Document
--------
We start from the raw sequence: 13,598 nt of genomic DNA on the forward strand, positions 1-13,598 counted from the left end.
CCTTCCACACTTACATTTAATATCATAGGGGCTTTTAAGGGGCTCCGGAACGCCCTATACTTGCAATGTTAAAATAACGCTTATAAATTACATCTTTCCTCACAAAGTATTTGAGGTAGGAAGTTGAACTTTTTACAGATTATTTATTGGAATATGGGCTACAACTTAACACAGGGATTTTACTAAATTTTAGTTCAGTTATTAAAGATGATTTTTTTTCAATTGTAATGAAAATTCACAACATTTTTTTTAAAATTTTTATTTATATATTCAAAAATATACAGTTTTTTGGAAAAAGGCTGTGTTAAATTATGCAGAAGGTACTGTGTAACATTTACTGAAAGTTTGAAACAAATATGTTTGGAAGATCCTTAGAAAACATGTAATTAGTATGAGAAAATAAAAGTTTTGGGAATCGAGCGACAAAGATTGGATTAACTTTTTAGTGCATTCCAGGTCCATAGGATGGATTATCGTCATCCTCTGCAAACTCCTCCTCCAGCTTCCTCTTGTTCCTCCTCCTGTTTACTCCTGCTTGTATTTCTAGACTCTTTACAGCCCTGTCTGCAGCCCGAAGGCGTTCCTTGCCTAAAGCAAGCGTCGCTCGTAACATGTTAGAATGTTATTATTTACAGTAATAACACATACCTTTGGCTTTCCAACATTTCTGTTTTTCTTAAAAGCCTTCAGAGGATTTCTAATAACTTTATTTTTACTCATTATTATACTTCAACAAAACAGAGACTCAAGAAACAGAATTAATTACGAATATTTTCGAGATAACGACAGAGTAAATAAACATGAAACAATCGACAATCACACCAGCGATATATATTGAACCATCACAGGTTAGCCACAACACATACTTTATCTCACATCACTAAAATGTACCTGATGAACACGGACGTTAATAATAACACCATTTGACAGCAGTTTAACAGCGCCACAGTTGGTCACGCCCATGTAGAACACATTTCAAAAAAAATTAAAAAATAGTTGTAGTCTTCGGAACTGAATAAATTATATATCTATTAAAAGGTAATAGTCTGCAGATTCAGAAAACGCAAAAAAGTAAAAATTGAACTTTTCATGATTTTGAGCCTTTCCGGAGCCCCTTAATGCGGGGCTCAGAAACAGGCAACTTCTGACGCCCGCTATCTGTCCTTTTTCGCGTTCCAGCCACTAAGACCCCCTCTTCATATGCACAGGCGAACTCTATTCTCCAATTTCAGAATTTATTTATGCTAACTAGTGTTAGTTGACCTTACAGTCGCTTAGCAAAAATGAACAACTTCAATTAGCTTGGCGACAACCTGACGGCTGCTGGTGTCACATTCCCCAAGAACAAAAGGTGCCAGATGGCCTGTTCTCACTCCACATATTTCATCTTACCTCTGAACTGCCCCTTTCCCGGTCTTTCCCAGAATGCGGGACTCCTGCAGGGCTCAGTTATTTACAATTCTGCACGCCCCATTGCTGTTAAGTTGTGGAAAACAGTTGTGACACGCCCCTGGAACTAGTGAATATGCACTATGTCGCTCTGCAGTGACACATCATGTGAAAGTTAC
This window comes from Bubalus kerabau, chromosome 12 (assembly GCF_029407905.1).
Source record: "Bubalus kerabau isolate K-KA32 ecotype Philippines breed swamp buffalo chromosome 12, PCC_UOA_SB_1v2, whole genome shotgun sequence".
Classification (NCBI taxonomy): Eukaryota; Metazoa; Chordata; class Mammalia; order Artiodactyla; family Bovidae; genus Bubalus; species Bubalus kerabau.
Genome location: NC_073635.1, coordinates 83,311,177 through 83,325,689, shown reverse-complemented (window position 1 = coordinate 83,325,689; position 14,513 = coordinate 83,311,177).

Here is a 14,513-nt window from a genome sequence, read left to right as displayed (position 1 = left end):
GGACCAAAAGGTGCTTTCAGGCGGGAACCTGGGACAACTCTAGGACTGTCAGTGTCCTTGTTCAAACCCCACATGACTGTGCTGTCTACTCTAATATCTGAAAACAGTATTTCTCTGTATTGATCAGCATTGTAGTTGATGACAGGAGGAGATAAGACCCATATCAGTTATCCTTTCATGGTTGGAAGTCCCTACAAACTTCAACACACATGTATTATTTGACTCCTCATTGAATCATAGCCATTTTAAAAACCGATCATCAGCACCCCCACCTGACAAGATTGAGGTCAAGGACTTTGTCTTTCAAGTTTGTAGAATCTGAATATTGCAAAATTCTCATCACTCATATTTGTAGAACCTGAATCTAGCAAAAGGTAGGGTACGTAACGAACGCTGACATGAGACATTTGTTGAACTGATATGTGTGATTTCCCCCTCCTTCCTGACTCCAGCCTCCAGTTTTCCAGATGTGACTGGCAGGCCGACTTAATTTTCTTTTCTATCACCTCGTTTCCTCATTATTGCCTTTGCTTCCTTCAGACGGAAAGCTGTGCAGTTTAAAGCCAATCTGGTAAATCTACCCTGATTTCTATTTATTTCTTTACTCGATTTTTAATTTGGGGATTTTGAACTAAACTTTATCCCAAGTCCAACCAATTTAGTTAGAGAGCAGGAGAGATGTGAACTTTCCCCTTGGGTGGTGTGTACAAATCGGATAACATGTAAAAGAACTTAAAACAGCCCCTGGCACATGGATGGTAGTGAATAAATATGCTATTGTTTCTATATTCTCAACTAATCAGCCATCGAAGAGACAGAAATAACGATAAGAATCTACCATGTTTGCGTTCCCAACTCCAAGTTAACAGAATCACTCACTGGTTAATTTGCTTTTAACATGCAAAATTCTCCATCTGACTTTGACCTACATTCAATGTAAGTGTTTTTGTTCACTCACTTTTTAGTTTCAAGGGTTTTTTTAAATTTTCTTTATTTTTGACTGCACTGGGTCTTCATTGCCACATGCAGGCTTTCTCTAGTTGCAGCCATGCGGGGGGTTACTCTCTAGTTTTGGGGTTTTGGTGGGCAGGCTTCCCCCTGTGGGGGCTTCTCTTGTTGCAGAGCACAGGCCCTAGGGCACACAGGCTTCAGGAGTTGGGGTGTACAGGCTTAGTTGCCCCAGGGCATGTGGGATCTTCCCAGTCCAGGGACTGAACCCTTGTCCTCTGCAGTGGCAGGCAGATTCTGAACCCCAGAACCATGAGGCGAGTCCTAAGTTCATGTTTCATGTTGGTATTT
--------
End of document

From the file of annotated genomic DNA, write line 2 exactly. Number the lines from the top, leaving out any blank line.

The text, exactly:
CCTTCCACACTTACATTTAATATCATAGGGGCTTTTAAGGGGCTCCGGAACGCCCTATACTTGCAATGTTAAAATAACGCTTATAAATTACATCTTTCCTCACAAAGTATTTGAGGTAGGAAGTTGAACTTTTTACAGATTATTTATTGGAATATGGGCTACAACTTAACACAGGGATTTTACTAAATTTTAGTTCAGTTATTAAAGATGATTTTTTTTCAATTGTAATGAAAATTCACAACATTTTTTTTAAAATTTTTATTTATATATTCAAAAATATACAGTTTTTTGGAAAAAGGCTGTGTTAAATTATGCAGAAGGTACTGTGTAACATTTACTGAAAGTTTGAAACAAATATGTTTGGAAGATCCTTAGAAAACATGTAATTAGTATGAGAAAATAAAAGTTTTGGGAATCGAGCGACAAAGATTGGATTAACTTTTTAGTGCATTCCAGGTCCATAGGATGGATTATCGTCATCCTCTGCAAACTCCTCCTCCAGCTTCCTCTTGTTCCTCCTCCTGTTTACTCCTGCTTGTATTTCTAGACTCTTTACAGCCCTGTCTGCAGCCCGAAGGCGTTCCTTGCCTAAAGCAAGCGTCGCTCGTAACATGTTAGAATGTTATTATTTACAGTAATAACACATACCTTTGGCTTTCCAACATTTCTGTTTTTCTTAAAAGCCTTCAGAGGATTTCTAATAACTTTATTTTTACTCATTATTATACTTCAACAAAACAGAGACTCAAGAAACAGAATTAATTACGAATATTTTCGAGATAACGACAGAGTAAATAAACATGAAACAATCGACAATCACACCAGCGATATATATTGAACCATCACAGGTTAGCCACAACACATACTTTATCTCACATCACTAAAATGTACCTGATGAACACGGACGTTAATAATAACACCATTTGACAGCAGTTTAACAGCGCCACAGTTGGTCACGCCCATGTAGAACACATTTCAAAAAAAATTAAAAAATAGTTGTAGTCTTCGGAACTGAATAAATTATATATCTATTAAAAGGTAATAGTCTGCAGATTCAGAAAACGCAAAAAAGTAAAAATTGAACTTTTCATGATTTTGAGCCTTTCCGGAGCCCCTTAATGCGGGGCTCAGAAACAGGCAACTTCTGACGCCCGCTATCTGTCCTTTTTCGCGTTCCAGCCACTAAGACCCCCTCTTCATATGCACAGGCGAACTCTATTCTCCAATTTCAGAATTTATTTATGCTAACTAGTGTTAGTTGACCTTACAGTCGCTTAGCAAAAATGAACAACTTCAATTAGCTTGGCGACAACCTGACGGCTGCTGGTGTCACATTCCCCAAGAACAAAAGGTGCCAGATGGCCTGTTCTCACTCCACATATTTCATCTTACCTCTGAACTGCCCCTTTCCCGGTCTTTCCCAGAATGCGGGACTCCTGCAGGGCTCAGTTATTTACAATTCTGCACGCCCCATTGCTGTTAAGTTGTGGAAAACAGTTGTGACACGCCCCTGGAACTAGTGAATATGCACTATGTCGCTCTGCAGTGACACATCATGTGAAAGTTAC